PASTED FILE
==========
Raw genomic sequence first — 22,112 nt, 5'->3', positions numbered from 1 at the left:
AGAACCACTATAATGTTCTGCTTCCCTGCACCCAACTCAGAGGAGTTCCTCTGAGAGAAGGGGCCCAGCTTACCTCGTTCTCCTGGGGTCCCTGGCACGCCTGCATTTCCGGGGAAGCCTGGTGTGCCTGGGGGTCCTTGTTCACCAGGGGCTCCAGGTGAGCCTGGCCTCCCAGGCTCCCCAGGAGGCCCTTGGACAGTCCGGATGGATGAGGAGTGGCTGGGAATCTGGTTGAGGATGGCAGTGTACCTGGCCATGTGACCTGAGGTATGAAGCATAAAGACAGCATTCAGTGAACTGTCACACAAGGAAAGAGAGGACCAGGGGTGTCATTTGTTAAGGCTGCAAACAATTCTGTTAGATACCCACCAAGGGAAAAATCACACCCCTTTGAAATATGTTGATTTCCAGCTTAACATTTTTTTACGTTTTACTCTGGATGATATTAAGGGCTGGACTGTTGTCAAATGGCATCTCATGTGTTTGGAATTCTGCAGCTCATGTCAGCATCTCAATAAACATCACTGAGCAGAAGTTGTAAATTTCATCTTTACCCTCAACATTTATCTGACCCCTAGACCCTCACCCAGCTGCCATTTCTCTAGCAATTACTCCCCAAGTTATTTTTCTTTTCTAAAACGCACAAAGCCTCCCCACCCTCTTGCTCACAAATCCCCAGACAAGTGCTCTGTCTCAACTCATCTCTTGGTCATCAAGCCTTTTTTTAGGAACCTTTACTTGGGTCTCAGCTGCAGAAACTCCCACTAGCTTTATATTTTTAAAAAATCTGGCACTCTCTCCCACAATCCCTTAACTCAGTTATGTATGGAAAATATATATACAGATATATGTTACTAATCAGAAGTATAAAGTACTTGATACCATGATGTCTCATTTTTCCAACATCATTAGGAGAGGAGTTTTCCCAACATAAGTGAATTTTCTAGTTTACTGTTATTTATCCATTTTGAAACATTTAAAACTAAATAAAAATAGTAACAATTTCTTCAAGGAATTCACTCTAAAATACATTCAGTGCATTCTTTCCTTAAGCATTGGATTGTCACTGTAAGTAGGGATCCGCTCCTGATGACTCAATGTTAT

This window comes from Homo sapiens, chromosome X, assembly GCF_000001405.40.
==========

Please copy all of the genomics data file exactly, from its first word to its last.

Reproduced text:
Raw genomic sequence first — 22,112 nt, 5'->3', positions numbered from 1 at the left:
AGAACCACTATAATGTTCTGCTTCCCTGCACCCAACTCAGAGGAGTTCCTCTGAGAGAAGGGGCCCAGCTTACCTCGTTCTCCTGGGGTCCCTGGCACGCCTGCATTTCCGGGGAAGCCTGGTGTGCCTGGGGGTCCTTGTTCACCAGGGGCTCCAGGTGAGCCTGGCCTCCCAGGCTCCCCAGGAGGCCCTTGGACAGTCCGGATGGATGAGGAGTGGCTGGGAATCTGGTTGAGGATGGCAGTGTACCTGGCCATGTGACCTGAGGTATGAAGCATAAAGACAGCATTCAGTGAACTGTCACACAAGGAAAGAGAGGACCAGGGGTGTCATTTGTTAAGGCTGCAAACAATTCTGTTAGATACCCACCAAGGGAAAAATCACACCCCTTTGAAATATGTTGATTTCCAGCTTAACATTTTTTTACGTTTTACTCTGGATGATATTAAGGGCTGGACTGTTGTCAAATGGCATCTCATGTGTTTGGAATTCTGCAGCTCATGTCAGCATCTCAATAAACATCACTGAGCAGAAGTTGTAAATTTCATCTTTACCCTCAACATTTATCTGACCCCTAGACCCTCACCCAGCTGCCATTTCTCTAGCAATTACTCCCCAAGTTATTTTTCTTTTCTAAAACGCACAAAGCCTCCCCACCCTCTTGCTCACAAATCCCCAGACAAGTGCTCTGTCTCAACTCATCTCTTGGTCATCAAGCCTTTTTTTAGGAACCTTTACTTGGGTCTCAGCTGCAGAAACTCCCACTAGCTTTATATTTTTAAAAAATCTGGCACTCTCTCCCACAATCCCTTAACTCAGTTATGTATGGAAAATATATATACAGATATATGTTACTAATCAGAAGTATAAAGTACTTGATACCATGATGTCTCATTTTTCCAACATCATTAGGAGAGGAGTTTTCCCAACATAAGTGAATTTTCTAGTTTACTGTTATTTATCCATTTTGAAACATTTAAAACTAAATAAAAATAGTAACAATTTCTTCAAGGAATTCACTCTAAAATACATTCAGTGCATTCTTTCCTTAAGCATTGGATTGTCACTGTAAGTAGGGATCCGCTCCTGATGACTCAATGTTAT

This window comes from Homo sapiens, chromosome X, assembly GCF_000001405.40.